Anyhoozle, Vanessa and her BFF, Anita, head off to the annual mating ceremony, whatever that might mean because it is never really explained. Is this the only time during the year the werewolves seek a mate? Is it just a night to pick out a hot body and take it for a test drive? What? What? But this mating ceremony is THE ONE, the one where the new alpha will pick his mate. Now Vanessa has been longing for this guy to scratch her where she itches since she met him in high school. All she wants to do is get down and dirty werewolf style and pop out some puppies.

 

And once again we are left in the dark about how well Cody, the new alpha, and Vanessa know each other. They met in high school but she doesn’t mention dating or hooking up with him at the annual mating ritual so I’m left with the impression that except for Vanessa’s years long desire to be his puppy mama they really haven’t spent any time together, not even over a bowl of water or the warm body of a plump bunny. How can she want someone who has never left a bunny or part of a deer on her doorstep?

 

I guess it will be no surprise to you that of course Cody chooses Vanessa, “The truth is, I have known for years who I would choose on this night. The one I have chosen to rule by my side is a brave woman who knows what she wants and isn’t afraid to let others know as well. She is caring and compassionate, and just a little headstrong, but never reckless. She has a strong desire to be a mother and raise a family, and I have had my eye on this woman since I was in high school.” Shades of creepiness. He sounds a little Edward Cullen-ish. Is having Cody describe what Stephens wants you to believe Vanessa is like what is going to pass for character development? I’ve got to say that Cody’s description doesn’t match up with mine. At all.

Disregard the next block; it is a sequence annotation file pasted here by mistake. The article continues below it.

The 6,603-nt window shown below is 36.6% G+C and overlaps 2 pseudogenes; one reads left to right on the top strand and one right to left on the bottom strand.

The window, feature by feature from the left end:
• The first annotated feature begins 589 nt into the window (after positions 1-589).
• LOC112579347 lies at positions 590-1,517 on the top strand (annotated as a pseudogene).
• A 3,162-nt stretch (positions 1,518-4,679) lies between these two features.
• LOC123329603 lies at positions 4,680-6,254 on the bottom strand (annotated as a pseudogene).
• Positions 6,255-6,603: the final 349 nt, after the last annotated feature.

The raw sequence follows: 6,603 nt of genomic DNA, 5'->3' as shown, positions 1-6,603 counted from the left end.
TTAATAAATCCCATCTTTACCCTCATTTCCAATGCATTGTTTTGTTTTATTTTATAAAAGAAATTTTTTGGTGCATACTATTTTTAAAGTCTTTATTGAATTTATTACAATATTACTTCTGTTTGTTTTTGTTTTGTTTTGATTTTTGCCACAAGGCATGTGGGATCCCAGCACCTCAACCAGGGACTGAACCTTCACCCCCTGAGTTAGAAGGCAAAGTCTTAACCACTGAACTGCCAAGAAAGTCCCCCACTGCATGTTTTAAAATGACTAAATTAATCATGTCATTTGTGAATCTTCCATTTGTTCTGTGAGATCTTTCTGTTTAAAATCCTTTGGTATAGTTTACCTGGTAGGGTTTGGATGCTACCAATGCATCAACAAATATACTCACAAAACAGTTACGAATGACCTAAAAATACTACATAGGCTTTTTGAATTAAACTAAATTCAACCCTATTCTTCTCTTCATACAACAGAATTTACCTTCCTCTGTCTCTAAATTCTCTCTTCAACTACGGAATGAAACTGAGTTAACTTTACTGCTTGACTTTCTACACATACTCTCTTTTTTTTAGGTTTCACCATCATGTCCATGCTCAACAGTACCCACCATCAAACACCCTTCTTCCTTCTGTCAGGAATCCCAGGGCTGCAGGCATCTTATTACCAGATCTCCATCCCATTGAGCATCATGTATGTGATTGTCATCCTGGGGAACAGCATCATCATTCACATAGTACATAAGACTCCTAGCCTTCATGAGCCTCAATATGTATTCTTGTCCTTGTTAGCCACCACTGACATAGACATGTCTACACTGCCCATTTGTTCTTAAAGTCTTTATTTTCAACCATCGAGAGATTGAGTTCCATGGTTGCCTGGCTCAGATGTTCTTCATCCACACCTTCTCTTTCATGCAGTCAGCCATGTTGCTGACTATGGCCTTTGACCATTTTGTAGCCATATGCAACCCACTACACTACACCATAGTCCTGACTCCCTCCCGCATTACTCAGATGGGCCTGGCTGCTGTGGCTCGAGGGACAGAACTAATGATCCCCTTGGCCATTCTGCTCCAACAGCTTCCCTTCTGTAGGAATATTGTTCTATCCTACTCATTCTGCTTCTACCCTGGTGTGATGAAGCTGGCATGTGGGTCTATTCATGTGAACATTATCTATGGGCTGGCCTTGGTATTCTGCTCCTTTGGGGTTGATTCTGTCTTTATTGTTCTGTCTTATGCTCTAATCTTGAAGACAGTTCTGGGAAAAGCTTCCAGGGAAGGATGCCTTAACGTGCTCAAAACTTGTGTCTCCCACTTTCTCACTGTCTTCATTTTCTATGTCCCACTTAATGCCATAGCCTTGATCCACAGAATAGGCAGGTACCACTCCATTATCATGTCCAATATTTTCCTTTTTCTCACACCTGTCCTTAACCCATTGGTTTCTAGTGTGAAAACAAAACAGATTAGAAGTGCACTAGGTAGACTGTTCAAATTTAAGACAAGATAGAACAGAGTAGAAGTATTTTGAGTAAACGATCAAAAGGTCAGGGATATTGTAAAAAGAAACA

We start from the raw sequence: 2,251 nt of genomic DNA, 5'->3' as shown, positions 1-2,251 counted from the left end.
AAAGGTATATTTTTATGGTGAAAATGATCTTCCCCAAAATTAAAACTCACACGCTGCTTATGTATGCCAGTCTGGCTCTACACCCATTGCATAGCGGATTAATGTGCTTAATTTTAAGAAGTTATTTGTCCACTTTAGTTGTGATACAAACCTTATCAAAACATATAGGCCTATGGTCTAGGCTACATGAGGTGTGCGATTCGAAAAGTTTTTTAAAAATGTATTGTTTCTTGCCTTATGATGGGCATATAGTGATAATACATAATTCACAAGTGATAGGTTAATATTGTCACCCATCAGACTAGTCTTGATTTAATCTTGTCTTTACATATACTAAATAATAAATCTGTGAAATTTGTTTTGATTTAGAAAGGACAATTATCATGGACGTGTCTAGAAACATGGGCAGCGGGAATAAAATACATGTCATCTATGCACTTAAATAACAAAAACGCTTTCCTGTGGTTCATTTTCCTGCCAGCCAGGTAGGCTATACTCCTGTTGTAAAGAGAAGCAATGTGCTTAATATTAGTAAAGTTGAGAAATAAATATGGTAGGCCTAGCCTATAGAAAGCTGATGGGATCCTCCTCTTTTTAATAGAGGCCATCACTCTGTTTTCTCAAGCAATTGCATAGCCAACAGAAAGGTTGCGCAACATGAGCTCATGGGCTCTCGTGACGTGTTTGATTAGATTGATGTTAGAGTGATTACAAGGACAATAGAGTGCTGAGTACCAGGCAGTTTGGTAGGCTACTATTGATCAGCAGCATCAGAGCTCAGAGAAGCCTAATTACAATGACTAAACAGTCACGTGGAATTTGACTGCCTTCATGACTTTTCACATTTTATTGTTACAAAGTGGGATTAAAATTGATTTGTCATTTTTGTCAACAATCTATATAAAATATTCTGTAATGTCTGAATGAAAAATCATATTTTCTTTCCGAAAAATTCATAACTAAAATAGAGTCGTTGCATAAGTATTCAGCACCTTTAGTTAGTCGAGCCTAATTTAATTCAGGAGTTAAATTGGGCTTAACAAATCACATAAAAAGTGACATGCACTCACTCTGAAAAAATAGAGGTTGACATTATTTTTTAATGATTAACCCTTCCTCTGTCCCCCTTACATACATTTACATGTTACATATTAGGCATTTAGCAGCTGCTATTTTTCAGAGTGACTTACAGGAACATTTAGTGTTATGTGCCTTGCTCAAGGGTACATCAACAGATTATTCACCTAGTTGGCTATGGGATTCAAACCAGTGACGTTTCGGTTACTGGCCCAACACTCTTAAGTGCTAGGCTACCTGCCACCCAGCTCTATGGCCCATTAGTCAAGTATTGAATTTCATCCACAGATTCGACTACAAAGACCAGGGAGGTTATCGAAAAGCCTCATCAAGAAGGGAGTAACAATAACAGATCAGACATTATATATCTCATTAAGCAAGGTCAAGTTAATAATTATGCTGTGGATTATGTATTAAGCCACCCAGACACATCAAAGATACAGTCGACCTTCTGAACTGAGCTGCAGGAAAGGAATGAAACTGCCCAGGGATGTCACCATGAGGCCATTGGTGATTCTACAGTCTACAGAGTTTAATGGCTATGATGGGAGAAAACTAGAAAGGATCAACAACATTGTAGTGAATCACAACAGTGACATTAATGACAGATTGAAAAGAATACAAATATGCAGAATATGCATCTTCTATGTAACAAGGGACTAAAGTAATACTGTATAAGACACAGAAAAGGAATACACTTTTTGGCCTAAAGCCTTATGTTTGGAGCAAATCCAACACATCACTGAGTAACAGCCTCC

“His lips looked soft and full, and she couldn’t wait to find out how he kissed, …” They never even kissed before this? What the? How does this work? He’s had his eye on her since high school and she’s been panting harder than a Husky running the Iditarod and they’ve never locked lips? Grrr.

 

I refer you back to my first paragraph now because now that Cody has chosen Vanessa before they can kennel up and breed she has to sex up a few other packmates, why is never explained. So Cody chooses 3 men and Anita and Anita’s cousin and tells everybody else to do the wild thing. The three men strip her and two of them fondle her and then proceed to a little oral sex. The other guy takes on Anita and Tffany until Cody tells the other two to join them. It is the weirdest menage/group sex scene I’ve ever read and not at all sexy. And what turned Vanessa on? It wasn’t receiving oral sex or giving

oral sex it was, “Marcus had done an okay job, but it was Troy’s steady hand at the back of her head that had gotten her really worked up, and she could still feel her pulse racing at the excitement of it all.”